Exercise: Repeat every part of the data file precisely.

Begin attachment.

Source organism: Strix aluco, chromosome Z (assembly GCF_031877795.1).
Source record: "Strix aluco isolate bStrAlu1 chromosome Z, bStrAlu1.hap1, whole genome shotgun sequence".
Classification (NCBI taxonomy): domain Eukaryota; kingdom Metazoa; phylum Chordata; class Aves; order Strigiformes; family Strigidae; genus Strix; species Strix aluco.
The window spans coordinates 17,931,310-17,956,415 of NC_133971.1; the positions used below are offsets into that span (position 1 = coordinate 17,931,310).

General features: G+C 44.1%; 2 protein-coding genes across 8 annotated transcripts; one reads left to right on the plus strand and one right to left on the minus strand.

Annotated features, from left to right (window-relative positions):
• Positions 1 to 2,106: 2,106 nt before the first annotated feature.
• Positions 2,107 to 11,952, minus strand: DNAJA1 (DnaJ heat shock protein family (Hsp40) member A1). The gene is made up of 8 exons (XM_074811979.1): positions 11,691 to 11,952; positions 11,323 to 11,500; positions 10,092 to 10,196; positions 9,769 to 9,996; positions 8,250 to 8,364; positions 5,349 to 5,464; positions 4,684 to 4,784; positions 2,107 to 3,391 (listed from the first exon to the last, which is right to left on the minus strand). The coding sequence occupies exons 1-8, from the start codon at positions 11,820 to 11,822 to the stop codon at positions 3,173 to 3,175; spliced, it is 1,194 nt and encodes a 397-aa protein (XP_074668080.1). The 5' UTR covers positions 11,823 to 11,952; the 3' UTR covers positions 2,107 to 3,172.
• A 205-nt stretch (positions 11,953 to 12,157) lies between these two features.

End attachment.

Source organism: Strix aluco, chromosome Z (assembly GCF_031877795.1).
Source record: "Strix aluco isolate bStrAlu1 chromosome Z, bStrAlu1.hap1, whole genome shotgun sequence".
Classification (NCBI taxonomy): domain Eukaryota; kingdom Metazoa; phylum Chordata; class Aves; order Strigiformes; family Strigidae; genus Strix; species Strix aluco.
The window spans coordinates 17,931,310-17,956,415 of NC_133971.1; the positions used below are offsets into that span (position 1 = coordinate 17,931,310).

General features: G+C 44.1%; 2 protein-coding genes across 8 annotated transcripts; one reads left to right on the plus strand and one right to left on the minus strand.

Annotated features, from left to right (window-relative positions):
• Positions 1 to 2,106: 2,106 nt before the first annotated feature.
• Positions 2,107 to 11,952, minus strand: DNAJA1 (DnaJ heat shock protein family (Hsp40) member A1). The gene is made up of 8 exons (XM_074811979.1): positions 11,691 to 11,952; positions 11,323 to 11,500; positions 10,092 to 10,196; positions 9,769 to 9,996; positions 8,250 to 8,364; positions 5,349 to 5,464; positions 4,684 to 4,784; positions 2,107 to 3,391 (listed from the first exon to the last, which is right to left on the minus strand). The coding sequence occupies exons 1-8, from the start codon at positions 11,820 to 11,822 to the stop codon at positions 3,173 to 3,175; spliced, it is 1,194 nt and encodes a 397-aa protein (XP_074668080.1). The 5' UTR covers positions 11,823 to 11,952; the 3' UTR covers positions 2,107 to 3,172.
• A 205-nt stretch (positions 11,953 to 12,157) lies between these two features.